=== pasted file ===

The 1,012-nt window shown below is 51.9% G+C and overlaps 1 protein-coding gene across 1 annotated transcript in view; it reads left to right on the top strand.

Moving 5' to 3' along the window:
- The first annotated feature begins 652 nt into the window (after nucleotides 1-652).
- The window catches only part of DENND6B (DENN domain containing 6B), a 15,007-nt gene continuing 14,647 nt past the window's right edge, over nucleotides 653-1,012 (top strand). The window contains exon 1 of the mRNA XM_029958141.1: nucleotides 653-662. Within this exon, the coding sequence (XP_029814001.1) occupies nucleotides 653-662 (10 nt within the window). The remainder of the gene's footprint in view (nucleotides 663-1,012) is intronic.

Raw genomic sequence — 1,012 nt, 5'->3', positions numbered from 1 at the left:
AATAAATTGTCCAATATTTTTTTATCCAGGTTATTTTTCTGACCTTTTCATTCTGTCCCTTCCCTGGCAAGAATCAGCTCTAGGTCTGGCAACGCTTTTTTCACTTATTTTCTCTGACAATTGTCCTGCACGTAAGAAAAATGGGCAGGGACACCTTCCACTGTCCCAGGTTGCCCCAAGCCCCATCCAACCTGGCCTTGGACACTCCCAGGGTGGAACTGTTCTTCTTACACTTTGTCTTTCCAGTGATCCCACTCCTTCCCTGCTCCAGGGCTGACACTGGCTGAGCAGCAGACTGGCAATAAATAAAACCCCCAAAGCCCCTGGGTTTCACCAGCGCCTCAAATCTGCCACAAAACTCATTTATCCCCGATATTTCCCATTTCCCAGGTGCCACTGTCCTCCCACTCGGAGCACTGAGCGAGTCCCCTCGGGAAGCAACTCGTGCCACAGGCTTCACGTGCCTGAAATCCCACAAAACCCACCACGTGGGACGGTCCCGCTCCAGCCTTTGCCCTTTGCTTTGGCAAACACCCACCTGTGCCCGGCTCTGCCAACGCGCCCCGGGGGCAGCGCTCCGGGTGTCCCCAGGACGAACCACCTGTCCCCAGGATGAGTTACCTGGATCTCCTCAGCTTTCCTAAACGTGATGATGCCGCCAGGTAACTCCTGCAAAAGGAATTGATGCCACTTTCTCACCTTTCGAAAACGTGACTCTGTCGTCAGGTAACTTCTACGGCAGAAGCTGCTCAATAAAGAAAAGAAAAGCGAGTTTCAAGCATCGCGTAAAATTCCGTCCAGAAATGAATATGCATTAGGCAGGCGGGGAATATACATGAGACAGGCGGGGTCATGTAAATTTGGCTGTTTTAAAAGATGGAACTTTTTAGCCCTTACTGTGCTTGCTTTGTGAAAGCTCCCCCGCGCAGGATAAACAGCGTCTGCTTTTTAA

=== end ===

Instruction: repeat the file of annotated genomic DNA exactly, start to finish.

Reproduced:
The 1,012-nt window shown below is 51.9% G+C and overlaps 1 protein-coding gene across 1 annotated transcript in view; it reads left to right on the top strand.

Moving 5' to 3' along the window:
- The first annotated feature begins 652 nt into the window (after nucleotides 1-652).
- The window catches only part of DENND6B (DENN domain containing 6B), a 15,007-nt gene continuing 14,647 nt past the window's right edge, over nucleotides 653-1,012 (top strand). The window contains exon 1 of the mRNA XM_029958141.1: nucleotides 653-662. Within this exon, the coding sequence (XP_029814001.1) occupies nucleotides 653-662 (10 nt within the window). The remainder of the gene's footprint in view (nucleotides 663-1,012) is intronic.

Raw genomic sequence — 1,012 nt, 5'->3', positions numbered from 1 at the left:
AATAAATTGTCCAATATTTTTTTATCCAGGTTATTTTTCTGACCTTTTCATTCTGTCCCTTCCCTGGCAAGAATCAGCTCTAGGTCTGGCAACGCTTTTTTCACTTATTTTCTCTGACAATTGTCCTGCACGTAAGAAAAATGGGCAGGGACACCTTCCACTGTCCCAGGTTGCCCCAAGCCCCATCCAACCTGGCCTTGGACACTCCCAGGGTGGAACTGTTCTTCTTACACTTTGTCTTTCCAGTGATCCCACTCCTTCCCTGCTCCAGGGCTGACACTGGCTGAGCAGCAGACTGGCAATAAATAAAACCCCCAAAGCCCCTGGGTTTCACCAGCGCCTCAAATCTGCCACAAAACTCATTTATCCCCGATATTTCCCATTTCCCAGGTGCCACTGTCCTCCCACTCGGAGCACTGAGCGAGTCCCCTCGGGAAGCAACTCGTGCCACAGGCTTCACGTGCCTGAAATCCCACAAAACCCACCACGTGGGACGGTCCCGCTCCAGCCTTTGCCCTTTGCTTTGGCAAACACCCACCTGTGCCCGGCTCTGCCAACGCGCCCCGGGGGCAGCGCTCCGGGTGTCCCCAGGACGAACCACCTGTCCCCAGGATGAGTTACCTGGATCTCCTCAGCTTTCCTAAACGTGATGATGCCGCCAGGTAACTCCTGCAAAAGGAATTGATGCCACTTTCTCACCTTTCGAAAACGTGACTCTGTCGTCAGGTAACTTCTACGGCAGAAGCTGCTCAATAAAGAAAAGAAAAGCGAGTTTCAAGCATCGCGTAAAATTCCGTCCAGAAATGAATATGCATTAGGCAGGCGGGGAATATACATGAGACAGGCGGGGTCATGTAAATTTGGCTGTTTTAAAAGATGGAACTTTTTAGCCCTTACTGTGCTTGCTTTGTGAAAGCTCCCCCGCGCAGGATAAACAGCGTCTGCTTTTTAA